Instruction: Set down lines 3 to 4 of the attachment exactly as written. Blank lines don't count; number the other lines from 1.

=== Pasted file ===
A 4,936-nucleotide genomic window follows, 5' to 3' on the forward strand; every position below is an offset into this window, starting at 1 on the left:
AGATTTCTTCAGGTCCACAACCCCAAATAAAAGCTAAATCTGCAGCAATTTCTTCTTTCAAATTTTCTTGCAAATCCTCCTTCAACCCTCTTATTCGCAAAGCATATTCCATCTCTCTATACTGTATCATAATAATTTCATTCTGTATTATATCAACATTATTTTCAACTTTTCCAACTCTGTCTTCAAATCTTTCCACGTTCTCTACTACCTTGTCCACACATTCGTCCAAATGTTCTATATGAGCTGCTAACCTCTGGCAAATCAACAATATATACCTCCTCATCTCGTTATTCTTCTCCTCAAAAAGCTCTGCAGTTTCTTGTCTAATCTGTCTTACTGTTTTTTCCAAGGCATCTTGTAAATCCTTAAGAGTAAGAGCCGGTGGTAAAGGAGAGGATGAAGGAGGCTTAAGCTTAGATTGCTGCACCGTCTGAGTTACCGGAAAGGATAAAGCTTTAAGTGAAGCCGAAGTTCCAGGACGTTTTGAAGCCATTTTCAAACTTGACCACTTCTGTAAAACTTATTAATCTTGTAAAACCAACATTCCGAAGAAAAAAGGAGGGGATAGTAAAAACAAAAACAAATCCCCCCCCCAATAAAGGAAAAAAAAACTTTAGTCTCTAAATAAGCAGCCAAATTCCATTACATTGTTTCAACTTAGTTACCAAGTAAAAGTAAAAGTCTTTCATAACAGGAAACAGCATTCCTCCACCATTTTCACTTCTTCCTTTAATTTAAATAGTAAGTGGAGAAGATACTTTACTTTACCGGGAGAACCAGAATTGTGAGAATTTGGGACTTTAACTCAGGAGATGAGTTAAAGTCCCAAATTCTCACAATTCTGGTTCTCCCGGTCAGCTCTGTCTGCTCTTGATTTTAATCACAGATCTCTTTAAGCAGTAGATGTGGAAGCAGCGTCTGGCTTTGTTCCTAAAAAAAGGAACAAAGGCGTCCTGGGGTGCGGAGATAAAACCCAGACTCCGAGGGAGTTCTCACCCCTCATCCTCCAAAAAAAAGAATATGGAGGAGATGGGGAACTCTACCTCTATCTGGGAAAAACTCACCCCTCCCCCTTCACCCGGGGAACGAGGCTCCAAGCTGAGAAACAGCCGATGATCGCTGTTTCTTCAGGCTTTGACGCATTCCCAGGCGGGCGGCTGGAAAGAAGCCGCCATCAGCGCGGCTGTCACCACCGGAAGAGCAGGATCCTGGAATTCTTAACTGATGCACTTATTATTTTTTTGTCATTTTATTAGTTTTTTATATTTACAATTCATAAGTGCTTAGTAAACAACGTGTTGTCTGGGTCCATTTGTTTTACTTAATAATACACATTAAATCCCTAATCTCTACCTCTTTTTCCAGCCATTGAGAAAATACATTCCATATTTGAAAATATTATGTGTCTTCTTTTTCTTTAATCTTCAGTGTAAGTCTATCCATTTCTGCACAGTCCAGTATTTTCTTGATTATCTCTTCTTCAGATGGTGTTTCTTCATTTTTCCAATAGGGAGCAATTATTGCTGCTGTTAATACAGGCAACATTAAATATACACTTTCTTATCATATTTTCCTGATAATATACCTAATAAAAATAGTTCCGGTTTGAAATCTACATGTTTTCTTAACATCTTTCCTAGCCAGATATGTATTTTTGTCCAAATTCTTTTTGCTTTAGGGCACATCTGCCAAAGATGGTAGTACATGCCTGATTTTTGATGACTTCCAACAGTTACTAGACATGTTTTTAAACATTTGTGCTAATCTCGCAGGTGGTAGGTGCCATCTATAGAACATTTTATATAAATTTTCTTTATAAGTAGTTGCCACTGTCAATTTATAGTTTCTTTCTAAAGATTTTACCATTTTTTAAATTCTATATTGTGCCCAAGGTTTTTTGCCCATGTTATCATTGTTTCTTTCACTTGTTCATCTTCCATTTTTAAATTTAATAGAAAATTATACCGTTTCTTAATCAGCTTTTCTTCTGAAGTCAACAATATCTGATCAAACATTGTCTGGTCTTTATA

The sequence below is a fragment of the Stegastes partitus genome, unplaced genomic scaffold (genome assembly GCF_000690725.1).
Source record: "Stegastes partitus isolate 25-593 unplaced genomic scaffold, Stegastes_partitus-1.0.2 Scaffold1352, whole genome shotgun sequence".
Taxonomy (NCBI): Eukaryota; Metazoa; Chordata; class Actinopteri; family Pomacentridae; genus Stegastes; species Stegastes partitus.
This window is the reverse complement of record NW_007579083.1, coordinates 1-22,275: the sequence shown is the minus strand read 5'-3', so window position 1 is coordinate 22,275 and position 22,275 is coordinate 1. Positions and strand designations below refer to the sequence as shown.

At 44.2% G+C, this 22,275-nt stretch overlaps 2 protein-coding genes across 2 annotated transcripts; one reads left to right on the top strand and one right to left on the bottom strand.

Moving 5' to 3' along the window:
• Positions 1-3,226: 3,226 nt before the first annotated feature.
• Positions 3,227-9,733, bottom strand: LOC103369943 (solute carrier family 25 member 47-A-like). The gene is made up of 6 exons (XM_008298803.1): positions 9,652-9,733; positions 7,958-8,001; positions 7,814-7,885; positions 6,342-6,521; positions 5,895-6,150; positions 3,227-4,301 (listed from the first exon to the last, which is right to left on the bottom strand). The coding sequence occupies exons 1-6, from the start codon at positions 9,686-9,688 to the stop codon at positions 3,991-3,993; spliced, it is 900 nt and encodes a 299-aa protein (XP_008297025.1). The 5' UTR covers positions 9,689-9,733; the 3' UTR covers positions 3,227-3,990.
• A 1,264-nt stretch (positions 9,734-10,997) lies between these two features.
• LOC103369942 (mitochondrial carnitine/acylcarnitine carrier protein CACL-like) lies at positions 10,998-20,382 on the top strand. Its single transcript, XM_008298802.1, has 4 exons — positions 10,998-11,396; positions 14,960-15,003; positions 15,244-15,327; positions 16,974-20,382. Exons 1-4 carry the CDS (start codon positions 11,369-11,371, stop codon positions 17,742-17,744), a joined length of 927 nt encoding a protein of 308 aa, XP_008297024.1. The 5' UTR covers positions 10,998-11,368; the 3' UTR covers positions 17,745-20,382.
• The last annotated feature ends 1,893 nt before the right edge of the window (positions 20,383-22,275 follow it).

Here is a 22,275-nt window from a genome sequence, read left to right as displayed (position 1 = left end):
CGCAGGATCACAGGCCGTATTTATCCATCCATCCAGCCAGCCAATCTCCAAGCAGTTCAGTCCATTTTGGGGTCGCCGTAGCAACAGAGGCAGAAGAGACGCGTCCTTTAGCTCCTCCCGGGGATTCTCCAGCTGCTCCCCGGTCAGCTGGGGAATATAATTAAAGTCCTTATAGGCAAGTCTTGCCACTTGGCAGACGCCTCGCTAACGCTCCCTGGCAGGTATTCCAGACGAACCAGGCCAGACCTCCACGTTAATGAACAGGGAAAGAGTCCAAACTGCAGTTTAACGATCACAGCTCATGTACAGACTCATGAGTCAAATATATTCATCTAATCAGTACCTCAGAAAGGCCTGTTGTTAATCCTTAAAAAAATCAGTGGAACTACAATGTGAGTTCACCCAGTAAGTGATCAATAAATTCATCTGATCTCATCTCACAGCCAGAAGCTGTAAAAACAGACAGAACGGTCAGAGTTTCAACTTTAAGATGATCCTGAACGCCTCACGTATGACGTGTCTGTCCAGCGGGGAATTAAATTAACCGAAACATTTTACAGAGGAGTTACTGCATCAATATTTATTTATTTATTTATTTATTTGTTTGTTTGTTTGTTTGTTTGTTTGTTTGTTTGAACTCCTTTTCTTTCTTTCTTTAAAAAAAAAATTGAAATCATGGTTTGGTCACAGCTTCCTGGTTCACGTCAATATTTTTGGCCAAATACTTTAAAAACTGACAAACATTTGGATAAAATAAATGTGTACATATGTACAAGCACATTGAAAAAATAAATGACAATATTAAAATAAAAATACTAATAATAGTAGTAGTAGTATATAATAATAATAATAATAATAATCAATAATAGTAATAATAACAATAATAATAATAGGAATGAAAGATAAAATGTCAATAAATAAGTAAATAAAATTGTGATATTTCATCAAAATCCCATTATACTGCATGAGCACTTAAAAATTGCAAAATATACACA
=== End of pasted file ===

The sequence below is a fragment of the Stegastes partitus genome, unplaced genomic scaffold (genome assembly GCF_000690725.1).
Source record: "Stegastes partitus isolate 25-593 unplaced genomic scaffold, Stegastes_partitus-1.0.2 Scaffold1352, whole genome shotgun sequence".